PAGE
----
$ick Of Bein' Rich has the distinction of being t he first J-Zone album to feature artists outside of the man's immediate camp. Masta Ace is first up to bat, with an interesting (and graphic, at times) performance that is good enough to explain why the man is still in the midst of a career resurgence of his own today.

I don't think I've ever written this about a J-Zone song, but there's a first time for everything: meh.

A fake commercial, one which is much more annoying than it has any right to be.

Underground stalwart Copywrite battles absolutely nobody for seemingly no reason, but he rides Zone's beat like a motherfucker.

This one-joke song is performed by Captain Backslap (Zone's alter ego) and Dick Stallion. Clearly, J-Zone felt that, after his success on the first three entries in his catalog, he was entitled to say whatever he wanted on wax, so on here he and his boy go after women who have too many children. Pretty ridiculous, but I mean that in a "you'll only listen to this once because it sucks balls"-kind of way. At least he tries to take the piss out of himself on here, as well.

Kind of offensive to Asians, to be honest. This originally appeared as the b-side to "S.L.A.P.": why that song didn't make this album's final tracklisting and this shit did is beyond me. Here, Zone takes his stalker-like affection for Lucy Liu (evident on his other albums) to new lows, creating what could possibly be his most embarrassing song ever. This was a misfire.

I was left wishing that Tash could have found a way to appear on here, as he would have sounded terrific over some of J-Zone's demented cartoon scores, but J-Ro and King Tee manage just fine on their own on this entertaining-as-hell song.


Zone comes across as the cheapest Scrooge in the history of mankind. However, he's funny, so this bizarre excursion works. The beat is a tad bit annoying, though not enough so to avoid hearing the track altogether.

I still don't understand what compelled Zone to have a conversation with himself during this song's intro, but I still enjoyed his track-length confession. This is probably the closest that $ick Of Bein' Rich ever comes to the heights of Pimps Don't Pay Taxes, though.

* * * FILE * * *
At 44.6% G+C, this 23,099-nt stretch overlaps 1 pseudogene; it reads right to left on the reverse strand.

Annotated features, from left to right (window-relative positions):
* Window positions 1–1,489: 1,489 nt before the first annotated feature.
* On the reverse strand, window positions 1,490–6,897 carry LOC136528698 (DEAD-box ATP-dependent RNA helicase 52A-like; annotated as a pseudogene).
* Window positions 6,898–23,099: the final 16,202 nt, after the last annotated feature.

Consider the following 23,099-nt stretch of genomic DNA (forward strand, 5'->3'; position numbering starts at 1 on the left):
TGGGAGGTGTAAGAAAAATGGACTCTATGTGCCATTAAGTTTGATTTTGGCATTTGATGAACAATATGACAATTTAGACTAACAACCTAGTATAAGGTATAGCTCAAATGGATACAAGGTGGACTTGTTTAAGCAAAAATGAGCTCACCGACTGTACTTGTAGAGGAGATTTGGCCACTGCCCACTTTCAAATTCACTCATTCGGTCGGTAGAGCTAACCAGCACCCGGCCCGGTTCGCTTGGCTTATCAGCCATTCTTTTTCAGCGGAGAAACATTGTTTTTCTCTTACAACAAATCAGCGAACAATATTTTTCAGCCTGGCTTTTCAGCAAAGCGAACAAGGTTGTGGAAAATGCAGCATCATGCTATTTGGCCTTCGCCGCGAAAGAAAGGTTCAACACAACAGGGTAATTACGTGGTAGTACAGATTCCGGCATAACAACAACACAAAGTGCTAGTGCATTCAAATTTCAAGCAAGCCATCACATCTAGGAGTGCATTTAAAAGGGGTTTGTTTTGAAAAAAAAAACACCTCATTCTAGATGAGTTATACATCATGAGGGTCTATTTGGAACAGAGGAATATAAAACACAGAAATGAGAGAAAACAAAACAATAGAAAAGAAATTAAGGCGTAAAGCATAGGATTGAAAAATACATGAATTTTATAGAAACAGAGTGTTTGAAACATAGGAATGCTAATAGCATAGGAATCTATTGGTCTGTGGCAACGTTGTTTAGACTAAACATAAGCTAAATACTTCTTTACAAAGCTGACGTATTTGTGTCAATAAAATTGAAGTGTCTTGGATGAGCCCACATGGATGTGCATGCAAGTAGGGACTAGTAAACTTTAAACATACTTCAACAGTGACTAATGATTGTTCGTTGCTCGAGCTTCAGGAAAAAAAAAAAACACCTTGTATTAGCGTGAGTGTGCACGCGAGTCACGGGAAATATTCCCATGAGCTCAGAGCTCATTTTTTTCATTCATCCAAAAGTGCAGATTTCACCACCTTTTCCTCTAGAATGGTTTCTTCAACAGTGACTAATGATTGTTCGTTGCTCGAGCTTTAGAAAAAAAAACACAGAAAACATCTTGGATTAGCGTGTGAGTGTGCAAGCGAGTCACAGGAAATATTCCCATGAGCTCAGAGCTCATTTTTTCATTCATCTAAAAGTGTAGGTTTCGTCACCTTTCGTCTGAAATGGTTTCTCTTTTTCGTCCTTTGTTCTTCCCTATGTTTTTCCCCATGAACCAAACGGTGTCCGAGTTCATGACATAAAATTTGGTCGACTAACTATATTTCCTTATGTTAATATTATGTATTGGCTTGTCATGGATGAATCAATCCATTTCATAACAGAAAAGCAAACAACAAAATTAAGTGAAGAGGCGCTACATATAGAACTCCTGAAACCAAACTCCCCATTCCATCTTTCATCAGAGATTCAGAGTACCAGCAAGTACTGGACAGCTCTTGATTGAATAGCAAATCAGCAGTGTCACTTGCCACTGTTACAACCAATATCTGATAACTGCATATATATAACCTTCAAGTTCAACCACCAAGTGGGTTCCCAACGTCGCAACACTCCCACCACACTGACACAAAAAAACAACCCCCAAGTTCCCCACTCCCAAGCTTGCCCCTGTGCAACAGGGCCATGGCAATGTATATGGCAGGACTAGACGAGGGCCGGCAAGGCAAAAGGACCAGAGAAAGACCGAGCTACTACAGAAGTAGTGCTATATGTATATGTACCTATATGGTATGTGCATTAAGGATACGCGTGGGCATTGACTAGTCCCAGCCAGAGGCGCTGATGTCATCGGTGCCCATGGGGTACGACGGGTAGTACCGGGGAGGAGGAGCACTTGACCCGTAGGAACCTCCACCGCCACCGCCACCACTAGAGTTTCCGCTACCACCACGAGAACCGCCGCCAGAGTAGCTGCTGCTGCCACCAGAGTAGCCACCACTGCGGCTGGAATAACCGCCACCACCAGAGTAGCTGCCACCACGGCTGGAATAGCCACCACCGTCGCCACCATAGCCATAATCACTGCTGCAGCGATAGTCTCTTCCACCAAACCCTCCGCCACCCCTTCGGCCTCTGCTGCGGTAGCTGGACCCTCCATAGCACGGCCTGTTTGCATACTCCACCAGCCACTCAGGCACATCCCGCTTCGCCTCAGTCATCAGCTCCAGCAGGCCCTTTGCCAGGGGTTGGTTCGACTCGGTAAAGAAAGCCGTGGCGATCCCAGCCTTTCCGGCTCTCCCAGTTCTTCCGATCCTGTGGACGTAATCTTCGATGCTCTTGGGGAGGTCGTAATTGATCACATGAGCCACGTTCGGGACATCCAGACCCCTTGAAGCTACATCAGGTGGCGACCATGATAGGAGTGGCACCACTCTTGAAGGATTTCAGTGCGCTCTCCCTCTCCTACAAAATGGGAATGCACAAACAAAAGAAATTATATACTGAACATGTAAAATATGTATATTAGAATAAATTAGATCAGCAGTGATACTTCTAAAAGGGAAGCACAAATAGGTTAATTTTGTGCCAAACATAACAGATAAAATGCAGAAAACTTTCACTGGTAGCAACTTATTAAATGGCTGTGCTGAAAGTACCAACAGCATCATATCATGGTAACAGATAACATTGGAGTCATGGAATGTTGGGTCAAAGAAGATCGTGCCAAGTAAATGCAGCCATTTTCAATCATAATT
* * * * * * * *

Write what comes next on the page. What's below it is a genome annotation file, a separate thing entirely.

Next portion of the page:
Zone's instrumental is fucking awesome, and his future partner in the Boss Hog Barbarians exhibits a chemistry with him that is palpable. Rhyming alongside Celph Titled actually makes J-Zone sound more comfortable than he has been for the rest of the album, which kind of sucks, as this is the last real song on here, but that's just a minor quibble.

20. BI$CUIT$
An outro masquerading as a song-length track, which features J-Zone thanking every single person who contributed to $ick Of Bein' Rich, oftentimes individually. And with that, we're out.

FINAL THOUGHTS: $ick Of Bein' Rich is entertaining enough, but it isn't very consistent, and some of this is downright mean and boring. J-Zone seems to be bitter and pissed off about his circumstances. As such, about one-third of this project is a misstep. The sense of humor is still intact, but Zone's production is still the real draw of the album anyway, and for the most part, the man does not disappoint. Using the album to prove that he's no fluke behind the boards when it comes to other artists was also a great idea, as working with the likes of Celph Titled and Masta Ace seem to have helped him step his own production game up, increasing his own stock tenfold in the process. If you look at $ick Of Bein' Rich as a demo tape of sorts for the second chapter in his career, moving beyond the salad days of the Old Maid Billionaires, instead of what you probably hoped was a natural progression from Pimps Don't Pay Taxes, this album works a hell of a lot better, but be forewarned: some of this album doesn't sound that great at all.

BUY OR BURN? I recommend a slightly hesitant purchase, because the two-thirds of the album that click work extremely fucking well, but the rest of the album sucks. For the first time, a J-Zone project features tracks that you will be skipping on a regular basis. Fans may be disappointed, and newbies won't understand what all the fuss is about.

BEST TRACKS: "Eatadiccup"; "38th & 8th"; "Vling Around The Collar (Fake Gold Chain)"; "Prima Donna"; "Choir Practice"; "Gimme, Gimme, Gimme"


Other J-Zone projects can be discussed by clicking here. Trust me, you'll want to click here.

1 comment: